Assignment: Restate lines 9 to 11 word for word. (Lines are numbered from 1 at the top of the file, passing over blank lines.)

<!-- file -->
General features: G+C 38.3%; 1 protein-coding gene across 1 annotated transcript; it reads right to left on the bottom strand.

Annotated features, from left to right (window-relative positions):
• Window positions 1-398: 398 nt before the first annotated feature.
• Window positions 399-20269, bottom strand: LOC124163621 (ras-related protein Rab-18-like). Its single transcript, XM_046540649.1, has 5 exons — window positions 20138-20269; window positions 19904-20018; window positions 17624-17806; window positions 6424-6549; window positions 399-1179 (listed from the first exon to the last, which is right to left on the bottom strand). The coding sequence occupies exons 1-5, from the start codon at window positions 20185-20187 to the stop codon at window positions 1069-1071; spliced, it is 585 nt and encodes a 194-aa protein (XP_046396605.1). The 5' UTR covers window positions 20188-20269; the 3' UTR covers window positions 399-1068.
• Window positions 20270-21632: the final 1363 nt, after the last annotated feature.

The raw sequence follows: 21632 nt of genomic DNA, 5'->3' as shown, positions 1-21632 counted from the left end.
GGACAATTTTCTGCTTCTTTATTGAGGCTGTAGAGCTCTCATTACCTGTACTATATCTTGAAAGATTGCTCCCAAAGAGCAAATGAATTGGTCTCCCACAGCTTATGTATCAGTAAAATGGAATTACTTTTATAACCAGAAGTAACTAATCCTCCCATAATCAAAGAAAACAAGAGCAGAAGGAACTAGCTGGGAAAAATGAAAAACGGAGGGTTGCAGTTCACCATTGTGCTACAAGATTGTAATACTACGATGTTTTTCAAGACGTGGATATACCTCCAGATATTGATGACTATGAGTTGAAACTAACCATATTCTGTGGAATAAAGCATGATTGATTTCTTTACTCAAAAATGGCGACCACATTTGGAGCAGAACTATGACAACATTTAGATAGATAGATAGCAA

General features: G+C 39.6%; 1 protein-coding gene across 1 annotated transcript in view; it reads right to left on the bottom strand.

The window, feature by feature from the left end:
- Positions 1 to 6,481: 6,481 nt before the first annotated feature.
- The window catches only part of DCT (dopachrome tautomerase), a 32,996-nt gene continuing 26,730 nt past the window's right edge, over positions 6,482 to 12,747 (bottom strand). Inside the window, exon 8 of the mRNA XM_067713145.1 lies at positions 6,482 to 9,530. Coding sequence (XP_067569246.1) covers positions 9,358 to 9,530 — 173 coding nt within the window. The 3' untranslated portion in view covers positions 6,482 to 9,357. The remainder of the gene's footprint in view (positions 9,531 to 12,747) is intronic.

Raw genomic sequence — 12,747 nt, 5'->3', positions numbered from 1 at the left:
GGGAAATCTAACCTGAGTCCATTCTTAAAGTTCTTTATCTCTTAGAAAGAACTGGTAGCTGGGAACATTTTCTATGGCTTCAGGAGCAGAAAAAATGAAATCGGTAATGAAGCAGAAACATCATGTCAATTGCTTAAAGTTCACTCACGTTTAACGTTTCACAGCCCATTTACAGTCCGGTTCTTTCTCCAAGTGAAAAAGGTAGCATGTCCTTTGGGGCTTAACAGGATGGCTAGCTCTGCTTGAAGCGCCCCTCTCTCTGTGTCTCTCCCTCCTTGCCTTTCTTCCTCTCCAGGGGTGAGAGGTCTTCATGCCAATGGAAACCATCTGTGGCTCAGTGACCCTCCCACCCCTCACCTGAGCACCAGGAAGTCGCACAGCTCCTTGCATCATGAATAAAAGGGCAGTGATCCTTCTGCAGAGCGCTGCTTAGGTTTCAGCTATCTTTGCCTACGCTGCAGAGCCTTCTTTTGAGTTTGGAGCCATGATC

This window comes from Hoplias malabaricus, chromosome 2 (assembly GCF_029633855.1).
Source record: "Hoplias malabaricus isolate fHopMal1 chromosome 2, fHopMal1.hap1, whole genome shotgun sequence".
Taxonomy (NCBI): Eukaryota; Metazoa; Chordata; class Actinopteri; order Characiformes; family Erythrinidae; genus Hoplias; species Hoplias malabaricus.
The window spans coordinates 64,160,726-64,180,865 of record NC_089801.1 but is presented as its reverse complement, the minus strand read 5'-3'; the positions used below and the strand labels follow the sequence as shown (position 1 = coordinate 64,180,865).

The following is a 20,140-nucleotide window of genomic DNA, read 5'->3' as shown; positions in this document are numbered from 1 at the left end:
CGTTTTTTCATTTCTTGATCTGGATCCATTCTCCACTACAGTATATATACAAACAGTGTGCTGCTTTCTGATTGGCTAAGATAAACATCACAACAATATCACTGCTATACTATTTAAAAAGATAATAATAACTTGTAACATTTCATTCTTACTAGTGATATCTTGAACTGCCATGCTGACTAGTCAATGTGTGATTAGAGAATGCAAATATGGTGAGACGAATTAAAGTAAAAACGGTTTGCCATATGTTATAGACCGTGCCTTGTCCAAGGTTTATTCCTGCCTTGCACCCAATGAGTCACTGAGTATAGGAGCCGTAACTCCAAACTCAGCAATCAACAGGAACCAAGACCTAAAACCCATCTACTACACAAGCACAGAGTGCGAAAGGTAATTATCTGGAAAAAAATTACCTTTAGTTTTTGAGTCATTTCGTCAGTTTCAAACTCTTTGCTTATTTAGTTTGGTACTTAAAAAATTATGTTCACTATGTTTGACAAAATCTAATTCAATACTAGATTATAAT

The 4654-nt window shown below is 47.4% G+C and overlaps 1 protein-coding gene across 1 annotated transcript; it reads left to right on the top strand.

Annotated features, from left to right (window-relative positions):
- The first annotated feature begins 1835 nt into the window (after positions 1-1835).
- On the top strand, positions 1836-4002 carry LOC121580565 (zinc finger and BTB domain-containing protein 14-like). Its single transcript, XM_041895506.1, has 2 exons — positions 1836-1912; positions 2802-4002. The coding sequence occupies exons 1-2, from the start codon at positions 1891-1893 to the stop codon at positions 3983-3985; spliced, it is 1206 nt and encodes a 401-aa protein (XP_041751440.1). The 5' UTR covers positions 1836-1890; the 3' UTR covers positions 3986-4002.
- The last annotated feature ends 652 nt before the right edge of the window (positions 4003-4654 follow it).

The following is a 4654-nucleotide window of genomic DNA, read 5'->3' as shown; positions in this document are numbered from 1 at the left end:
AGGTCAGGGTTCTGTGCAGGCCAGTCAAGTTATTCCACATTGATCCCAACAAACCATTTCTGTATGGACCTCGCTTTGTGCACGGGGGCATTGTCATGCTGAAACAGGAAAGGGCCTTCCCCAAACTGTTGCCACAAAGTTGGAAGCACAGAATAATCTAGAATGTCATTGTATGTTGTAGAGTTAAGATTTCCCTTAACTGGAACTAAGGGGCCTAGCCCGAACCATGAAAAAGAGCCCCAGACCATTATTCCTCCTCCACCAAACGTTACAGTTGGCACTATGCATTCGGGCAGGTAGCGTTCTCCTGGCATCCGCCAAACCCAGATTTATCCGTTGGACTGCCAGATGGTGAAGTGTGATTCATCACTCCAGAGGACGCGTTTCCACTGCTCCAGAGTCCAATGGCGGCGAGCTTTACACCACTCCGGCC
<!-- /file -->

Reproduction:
The window, feature by feature from the left end:
- Positions 1 to 6,481: 6,481 nt before the first annotated feature.
- The window catches only part of DCT (dopachrome tautomerase), a 32,996-nt gene continuing 26,730 nt past the window's right edge, over positions 6,482 to 12,747 (bottom strand). Inside the window, exon 8 of the mRNA XM_067713145.1 lies at positions 6,482 to 9,530. Coding sequence (XP_067569246.1) covers positions 9,358 to 9,530 — 173 coding nt within the window. The 3' untranslated portion in view covers positions 6,482 to 9,357. The remainder of the gene's footprint in view (positions 9,531 to 12,747) is intronic.